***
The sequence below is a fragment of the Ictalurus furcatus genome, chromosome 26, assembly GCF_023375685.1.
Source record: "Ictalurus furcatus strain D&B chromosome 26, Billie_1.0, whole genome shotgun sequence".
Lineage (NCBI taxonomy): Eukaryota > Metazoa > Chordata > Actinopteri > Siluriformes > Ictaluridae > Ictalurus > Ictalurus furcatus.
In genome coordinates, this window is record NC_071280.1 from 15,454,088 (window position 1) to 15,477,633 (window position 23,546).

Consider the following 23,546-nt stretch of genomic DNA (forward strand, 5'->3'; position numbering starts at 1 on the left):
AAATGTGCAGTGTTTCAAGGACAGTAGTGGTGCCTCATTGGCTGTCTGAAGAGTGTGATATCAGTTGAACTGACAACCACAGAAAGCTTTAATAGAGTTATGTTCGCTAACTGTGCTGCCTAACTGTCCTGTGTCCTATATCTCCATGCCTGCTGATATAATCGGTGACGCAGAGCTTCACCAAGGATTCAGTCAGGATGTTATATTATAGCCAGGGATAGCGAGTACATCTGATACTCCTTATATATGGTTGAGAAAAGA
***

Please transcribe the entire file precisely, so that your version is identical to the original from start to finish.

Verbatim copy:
The sequence below is a fragment of the Ictalurus furcatus genome, chromosome 26, assembly GCF_023375685.1.
Source record: "Ictalurus furcatus strain D&B chromosome 26, Billie_1.0, whole genome shotgun sequence".
Lineage (NCBI taxonomy): Eukaryota > Metazoa > Chordata > Actinopteri > Siluriformes > Ictaluridae > Ictalurus > Ictalurus furcatus.
In genome coordinates, this window is record NC_071280.1 from 15,454,088 (window position 1) to 15,477,633 (window position 23,546).

Consider the following 23,546-nt stretch of genomic DNA (forward strand, 5'->3'; position numbering starts at 1 on the left):
AAATGTGCAGTGTTTCAAGGACAGTAGTGGTGCCTCATTGGCTGTCTGAAGAGTGTGATATCAGTTGAACTGACAACCACAGAAAGCTTTAATAGAGTTATGTTCGCTAACTGTGCTGCCTAACTGTCCTGTGTCCTATATCTCCATGCCTGCTGATATAATCGGTGACGCAGAGCTTCACCAAGGATTCAGTCAGGATGTTATATTATAGCCAGGGATAGCGAGTACATCTGATACTCCTTATATATGGTTGAGAAAAGA